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Perona v. Township of Mullica

Decided: January 14, 1994.

DEANNA PERONA, FRANK PERONA III, AND JACQUELIN PERONA, PLAINTIFFS-APPELLANTS,
v.
TOWNSHIP OF MULLICA, MULLICA TOWNSHIP POLICE DEPARTMENT, SERGEANT LARRY SURKIN, PATROLMAN JAMES WILD, J/S/A, DEFENDANTS-APPELLANTS



On appeal from Superior Court, Law Division, Atlantic County.

Petrella, Baime and Conley. The opinion of the court was delivered by Petrella, P.J.A.D.

Petrella

Judgment was entered in favor of defendant, Mullica Township, and two of its police officers, defendants Sergeant Larry Surkin and Patrolman James Wild, on the basis of the immunity provisions of the New Jersey Tort Claims Act, N.J.S.A. 59:1-1 to 59:12-3. Specifically, the trial Judge held that N.J.S.A. 59:3-2(b) and N.J.S.A. 59:6-6 gave immunity from tort liability to the police officers in the exercise of their police functions and the performance of their duties in this case.

Plaintiffs Deanna Perona, her husband Frank Perona III, and their daughter Jacquelin Perona, appeal arguing that (1) N.J.S.A. 59:3-2(b) does not apply to police officers in the exercise of their police function; (2) the motion Judge misapplied N.J.S.A. 59:6-6, which they contend does not even apply to police officers in the

performance of their duties; (3) the motion Judge should have applied the standards contained in N.J.S.A. 30:4-27.6-.7; and (4) the police officers were required, given the circumstances, to take Deanna Perona into custody, especially when there was concern by the husband that she might be suicidal.

The incident involved in this case occurred on January 4, 1990, when Officers Surkin and Wild responded to a domestic violence complaint at the residence of Frank and Deanna Perona in Mullica Township. Upon arrival, Deanna Perona told Officer Surkin that there was no domestic dispute, though she was having a problem. As stated by Surkin at his deposition:

She [Deanna Perona] wanted to go for a walk, and her husband [Frank Perona] chased her, and brought her back to the house, and she just wanted him to understand that she is old enough that if she wants to go for a walk, she can be left alone and go for a walk.

According to Surkin, he explained to Frank Perona that the officers could not prohibit Deanna from taking a walk.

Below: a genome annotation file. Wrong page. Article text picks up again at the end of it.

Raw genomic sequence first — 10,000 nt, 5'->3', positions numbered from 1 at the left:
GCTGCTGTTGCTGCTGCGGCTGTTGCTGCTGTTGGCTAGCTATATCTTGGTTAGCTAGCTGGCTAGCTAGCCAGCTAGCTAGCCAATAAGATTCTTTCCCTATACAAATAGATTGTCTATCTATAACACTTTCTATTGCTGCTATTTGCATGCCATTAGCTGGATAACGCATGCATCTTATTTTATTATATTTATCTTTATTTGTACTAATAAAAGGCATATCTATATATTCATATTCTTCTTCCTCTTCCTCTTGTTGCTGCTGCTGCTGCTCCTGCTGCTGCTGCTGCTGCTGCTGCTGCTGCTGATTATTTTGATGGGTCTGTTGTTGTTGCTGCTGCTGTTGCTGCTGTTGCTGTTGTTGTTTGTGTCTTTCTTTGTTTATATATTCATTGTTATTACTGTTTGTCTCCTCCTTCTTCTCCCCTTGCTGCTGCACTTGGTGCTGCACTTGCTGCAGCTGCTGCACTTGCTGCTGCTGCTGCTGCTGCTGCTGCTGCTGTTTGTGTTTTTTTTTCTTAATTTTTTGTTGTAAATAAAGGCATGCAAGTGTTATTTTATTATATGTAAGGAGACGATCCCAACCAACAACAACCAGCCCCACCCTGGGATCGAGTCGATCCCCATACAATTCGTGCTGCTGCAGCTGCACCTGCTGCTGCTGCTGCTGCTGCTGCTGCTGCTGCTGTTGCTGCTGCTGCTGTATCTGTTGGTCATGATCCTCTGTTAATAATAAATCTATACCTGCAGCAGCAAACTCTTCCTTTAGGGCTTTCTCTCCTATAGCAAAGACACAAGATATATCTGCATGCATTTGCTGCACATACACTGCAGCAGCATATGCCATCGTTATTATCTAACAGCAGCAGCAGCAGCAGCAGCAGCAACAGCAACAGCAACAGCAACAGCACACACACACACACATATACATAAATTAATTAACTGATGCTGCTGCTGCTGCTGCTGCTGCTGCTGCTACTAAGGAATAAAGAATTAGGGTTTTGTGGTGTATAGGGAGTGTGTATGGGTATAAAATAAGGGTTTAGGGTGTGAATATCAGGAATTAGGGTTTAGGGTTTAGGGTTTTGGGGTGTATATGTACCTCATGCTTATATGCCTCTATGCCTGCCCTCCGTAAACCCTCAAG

Frank Perona then told Surkin that he observed Deanna walking near traffic on Route 30. He also gave Surkin a handwritten note, which Deanna wrote, that provided in part:

Frankie, I love you and I always will. Please give my daughter the best of every thing[.] Please[,] that[']s my last wish. Please. Send her to Catholic school and get her into ballet. Make her a little lady. And find her a mother who cares for her honestly. Please have my dogs put to sleep[,] please. If you love me you will. Tell Joe and Mom and all my family I love them. Not my dad.

Please live your life for my daughter. Tell Kimmy I'm sorry and I love her and tell Dave he meant a lot to me. Please give Jacqueline every thing she wants.

Deanna Perona also wrote on the margin: "I loved you more than I ever showed it. I'm sorry but you just deserve better."

Frank Perona says he told the officers that he was concerned about Deanna's safety and welfare because she might commit suicide and, further, asked the police "to take whatever steps were necessary to detain her." As Surkin testified at his deposition:

He was upset over the contents of the note, stating that, and I can't quote him exactly, to the effect that he was worried about what the contents of the note were referring to.

After reading the note, Surkin asked Deanna Perona what she meant by it and why she wrote it. Deanna told him that the note reflected her wishes in case she decided to hitchhike and something happened to her.

Surkin did not ask either Frank or Deanna any further questions about the note because he was "fairly satisfied" with her response. Surkin stated: "She was very straightforward, very blunt with her answer. It didn't appear as if she was trying to cover up anything, or to side step the issue."

Neither officer followed up with further questions about the note. Surkin stated at his deposition, "[t]his could have easily been a statement made by a person who was going to go somewhere and maybe not return." Moreover, he considered the note as consistent with someone who "was intending to meet somebody, or get in the car with somebody and go, and not return to the residence and was leaving."

Surkin then inquired of Deanna Perona whether she was on any medication. Deanna responded that, although she had unfilled prescriptions, she was not on any medication. Her husband did tell Surkin that Deanna had been treated and released from a hospital several weeks before for depression. Surkin did not inquire further about her hospitalization because, according to him, Deanna did not seem depressed in the few minutes that he and Officer Wild spoke to her.

Based upon his conversation with and personal observations of Deanna Perona, as well as his belief that she could have simply intended to never return, Surkin concluded that there was nothing ...


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